Massive Saanich redevelopment goes to public hearing this fall

The $250-million Nigel Valley proposal that would permit social agencies to redevelop outdated buildings and add housing on nine acres near Uptown in Saanich is heading to public hearing this fall.

The proposal, developed over four years of consultation and planning, is to replace old facilities, boost housing units to 796 from 186, add a park, plaza, trees and plants, and improve roads.

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The plan represents an “innovative approach” for the site, Lauren English, project development manager for B.C. Housing, told councillors at a committee of the whole meeting on Monday.

“Our housing need is real, our housing need is now, and it is across the spectrum.”

B.C. Housing is leading a group of non-profit social organizations in a bid for a comprehensive development zone for Nigel Valley.

The proposal is about more than adding housing. It is aimed at reworking the property into an inclusive, diversified community. Some commercial outlets are also envisioned for the site.

B.C. Housing is looking to sell two lots — one striving for a building of up to 16 storeys and the other for five storeys.

If the proposal is approved, developers purchasing those sites would be able to build up to 215 units. The remaining 518 new units in the Nigel Valley plan would be either supportive or affordable housing.

The Broadmead Care Society, Island Community Mental Health, Garth Homer Society, Greater Victoria Housing Society and B.C. Housing agreed to take a fresh look at their lot boundaries to view the property as a “blank canvas,” English said.

All those organizations are long-standing social agencies in the community. They care for people with a range of needs, including seniors and those with developmental challenges.

English likened the complexities of the project to a Rubik’s cube, pointing to the work required to map out site development, plan for its various phases and figure out how to achieve an orderly transition from existing to new facilities.

Traffic calming on Vernon Avenue is also planned, along with new infrastructure and street frontages on Darwin, Nigel and Vernon avenues.

The project’s total cost is estimated at about $250 million and construction would likely be complete in five to seven years, English said.

Franc D’Ambrosio, an architect who has been working with B.C. Housing on the plan, said the redevelopment of Nigel Valley would be part of an “emerging core area of Saanich.”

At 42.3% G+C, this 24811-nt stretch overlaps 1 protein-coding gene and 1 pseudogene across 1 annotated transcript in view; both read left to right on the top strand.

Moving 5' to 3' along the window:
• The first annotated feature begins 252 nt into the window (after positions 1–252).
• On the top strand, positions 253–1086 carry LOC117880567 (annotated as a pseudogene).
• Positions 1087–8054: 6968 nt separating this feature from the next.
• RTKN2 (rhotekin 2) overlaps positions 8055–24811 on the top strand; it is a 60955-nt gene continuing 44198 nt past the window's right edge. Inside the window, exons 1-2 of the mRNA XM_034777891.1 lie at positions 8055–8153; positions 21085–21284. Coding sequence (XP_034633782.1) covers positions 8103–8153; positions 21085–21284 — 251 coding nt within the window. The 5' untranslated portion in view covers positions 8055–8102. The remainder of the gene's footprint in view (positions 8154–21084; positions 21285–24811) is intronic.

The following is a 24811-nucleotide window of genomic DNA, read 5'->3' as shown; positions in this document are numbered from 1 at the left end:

The proposal allows for a cohesive and mixed-use “exemplary” neighbourhood.

The property would be transformed to a greener place from an extensively paved site, he said. Landscaping will be one of the “most crucial aspects of the Nigel Valley neighbourhood.”

It would include existing trees, restoration of some areas, and putting in hundreds of trees and other plants. The new square would incorporate rain gardens to clean water as it heads into Swan Lake, he said.

David Cheperdak, chief executive of Broadmead Care, which serves adults with disabilities, said there is an urgent need to replace Nigel House. “There are millions of dollars in deferred maintenance on that building. It was not built for the service we are providing today.”

Complete plans are in place for a new facility. The society is hoping to break ground on its new centre in summer 2019, he said.

John Schmuck, past-president of the Quadra Cedar Hill Community Association, echoed the Mount View Colquitz Community Association in recommending limiting the height of the tallest building to 12 storeys. An additional four storeys could be sought by a developer as a density bonus. This would provide more oversight on the design of the eventual building, he said.

He urged Saanich to extend the plaza to the other side of Lochside Regional Trail to create a larger public gathering space.

A community seniors centre is also on Schmuck’s wish list.

Saanich councillors voted unanimously to forward the plan for a public hearing, which staff said would likely happen in September. After a public hearing, councillors will vote on whether to approve the bylaws that would permit the project to go ahead.

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